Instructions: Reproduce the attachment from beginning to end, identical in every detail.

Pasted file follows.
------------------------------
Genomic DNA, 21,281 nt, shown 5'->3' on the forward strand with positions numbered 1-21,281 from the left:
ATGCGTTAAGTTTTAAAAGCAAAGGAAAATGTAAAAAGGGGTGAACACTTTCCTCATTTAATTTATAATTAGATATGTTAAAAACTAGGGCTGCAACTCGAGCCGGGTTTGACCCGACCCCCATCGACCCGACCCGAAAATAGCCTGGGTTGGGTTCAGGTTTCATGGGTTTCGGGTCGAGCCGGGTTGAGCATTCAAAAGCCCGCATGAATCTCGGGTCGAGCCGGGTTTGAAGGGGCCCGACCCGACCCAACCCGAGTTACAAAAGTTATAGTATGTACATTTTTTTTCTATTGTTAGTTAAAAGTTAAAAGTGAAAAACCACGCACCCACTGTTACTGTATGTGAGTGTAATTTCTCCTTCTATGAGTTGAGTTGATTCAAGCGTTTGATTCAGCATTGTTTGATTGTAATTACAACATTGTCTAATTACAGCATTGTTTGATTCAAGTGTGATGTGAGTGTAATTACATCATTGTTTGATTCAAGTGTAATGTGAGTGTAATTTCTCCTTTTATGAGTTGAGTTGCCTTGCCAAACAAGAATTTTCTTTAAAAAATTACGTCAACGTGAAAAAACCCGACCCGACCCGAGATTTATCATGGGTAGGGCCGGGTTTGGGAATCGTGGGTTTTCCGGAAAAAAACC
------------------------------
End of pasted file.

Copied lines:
Genomic DNA, 21,281 nt, shown 5'->3' on the forward strand with positions numbered 1-21,281 from the left:
ATGCGTTAAGTTTTAAAAGCAAAGGAAAATGTAAAAAGGGGTGAACACTTTCCTCATTTAATTTATAATTAGATATGTTAAAAACTAGGGCTGCAACTCGAGCCGGGTTTGACCCGACCCCCATCGACCCGACCCGAAAATAGCCTGGGTTGGGTTCAGGTTTCATGGGTTTCGGGTCGAGCCGGGTTGAGCATTCAAAAGCCCGCATGAATCTCGGGTCGAGCCGGGTTTGAAGGGGCCCGACCCGACCCAACCCGAGTTACAAAAGTTATAGTATGTACATTTTTTTTCTATTGTTAGTTAAAAGTTAAAAGTGAAAAACCACGCACCCACTGTTACTGTATGTGAGTGTAATTTCTCCTTCTATGAGTTGAGTTGATTCAAGCGTTTGATTCAGCATTGTTTGATTGTAATTACAACATTGTCTAATTACAGCATTGTTTGATTCAAGTGTGATGTGAGTGTAATTACATCATTGTTTGATTCAAGTGTAATGTGAGTGTAATTTCTCCTTTTATGAGTTGAGTTGCCTTGCCAAACAAGAATTTTCTTTAAAAAATTACGTCAACGTGAAAAAACCCGACCCGACCCGAGATTTATCATGGGTAGGGCCGGGTTTGGGAATCGTGGGTTTTCCGGAAAAAAACC